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Astron. Astrophys. 326, 23-28 (1997)

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1. Introduction

A self consistent treatment of observations in a realistically inhomogeneous universe involves relativistic cosmological calculation of both the influence of the inhomogeneity on the metric and the metric on the light. Often both are treated only within the late time, short wavelength Newtonian approximation where the density determines a spatial metric fluctuation by the Poisson equation and the metric influences the propagation through an essentially local impulse. Here we use recent improvements beyond "Newtonian" order to investigate relativistically light propagation, especially from the last scattering surface of the cosmic microwave background radiation (CMB).

In Sect. 2 we use a relativistically rigorous metric (Futamase 1989) describing a universe deviating by gravitational potential perturbations from FRW, accurate to a well defined order, to obtain the Einstein field equations. The Green function solution of Jacobs, Linder, & Wagoner (1992=JLW1; 1993=JLW2) relates the gravitational potential to the density inhomogeneity for arbitrary density contrasts, i.e. without restrictions to the linear regime. We identify those regions in parameter space where post-Newtonian effects are appreciable, as well as deriving analytic expressions for the derivatives of the potential, useful in light propagation calculations. In Sect. 3 we concentrate on the Sachs-Wolfe effect, where density inhomogeneities generate temperature anisotropies in the CMB, evaluating the deviation of the Green function results from the standard Newtonian ones. The results are given both numerically and by analytic order of magnitude arguments to reveal where the deviations arise. In addition we find an effective correction to the density power spectrum [FORMULA] which alters the intrinsic scaling of its amplitude from small to large scales.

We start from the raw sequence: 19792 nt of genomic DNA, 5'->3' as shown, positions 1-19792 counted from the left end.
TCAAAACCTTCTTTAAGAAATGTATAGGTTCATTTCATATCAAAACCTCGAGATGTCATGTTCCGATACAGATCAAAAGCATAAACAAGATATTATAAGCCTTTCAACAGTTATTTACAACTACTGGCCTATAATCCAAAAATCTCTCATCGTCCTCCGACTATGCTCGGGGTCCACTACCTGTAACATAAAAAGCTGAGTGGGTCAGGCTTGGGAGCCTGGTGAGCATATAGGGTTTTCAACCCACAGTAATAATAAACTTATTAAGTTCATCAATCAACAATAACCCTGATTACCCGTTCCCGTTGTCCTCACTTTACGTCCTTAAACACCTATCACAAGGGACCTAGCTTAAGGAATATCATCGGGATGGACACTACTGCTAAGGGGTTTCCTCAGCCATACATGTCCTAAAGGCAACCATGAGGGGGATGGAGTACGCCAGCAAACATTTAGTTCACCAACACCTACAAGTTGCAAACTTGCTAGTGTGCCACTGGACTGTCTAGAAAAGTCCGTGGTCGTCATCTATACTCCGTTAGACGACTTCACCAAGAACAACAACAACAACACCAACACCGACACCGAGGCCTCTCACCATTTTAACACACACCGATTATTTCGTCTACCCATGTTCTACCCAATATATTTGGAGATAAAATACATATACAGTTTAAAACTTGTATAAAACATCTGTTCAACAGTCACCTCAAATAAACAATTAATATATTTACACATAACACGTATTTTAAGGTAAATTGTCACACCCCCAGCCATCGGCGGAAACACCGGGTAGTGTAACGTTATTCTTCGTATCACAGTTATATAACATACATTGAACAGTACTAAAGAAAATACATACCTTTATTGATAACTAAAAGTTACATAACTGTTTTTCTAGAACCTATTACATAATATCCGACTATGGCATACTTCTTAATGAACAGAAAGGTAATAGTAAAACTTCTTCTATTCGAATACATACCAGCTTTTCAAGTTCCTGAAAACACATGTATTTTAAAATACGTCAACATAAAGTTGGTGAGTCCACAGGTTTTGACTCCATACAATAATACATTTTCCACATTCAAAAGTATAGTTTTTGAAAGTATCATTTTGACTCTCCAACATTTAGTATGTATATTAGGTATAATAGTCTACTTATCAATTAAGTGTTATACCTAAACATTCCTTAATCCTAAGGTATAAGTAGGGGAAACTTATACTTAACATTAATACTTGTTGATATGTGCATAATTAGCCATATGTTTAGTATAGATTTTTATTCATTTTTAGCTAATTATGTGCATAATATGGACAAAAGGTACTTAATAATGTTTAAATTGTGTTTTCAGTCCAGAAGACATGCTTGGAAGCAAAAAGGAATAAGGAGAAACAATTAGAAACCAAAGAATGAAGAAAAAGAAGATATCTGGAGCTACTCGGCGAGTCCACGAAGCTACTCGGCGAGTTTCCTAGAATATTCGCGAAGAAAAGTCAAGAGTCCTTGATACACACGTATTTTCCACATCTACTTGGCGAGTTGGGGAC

While the redshift of light propagating through inhomogeneities is well studied (see, e.g., Ma & Bertschinger 1995 for the Sachs-Wolfe effect in linear perturbation theory and Seljak 1996 for the Rees-Sciama effect in numerical simulations), it has been considered within linearized general relativity and not the post-Newtonian formalism of Futamase 1989, JLW1, and JLW2. That possibly significant differences may arise can be seen from the diffusion equation analogy of JLW2 as well as the relativistic approaches of Kodama & Sasaki 1984 and Futamase & Schutz 1983, which agree with the results here that there exist corrections to the linearized general relativistic solution - the Poisson-Newton equation between the gravitational potential perturbation appearing in the metric, [FORMULA], and the density fluctuation [FORMULA]. That is just the late time, short wavelength "Newtonian" approximation.

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© European Southern Observatory (ESO) 1997

Online publication: April 20, 1998
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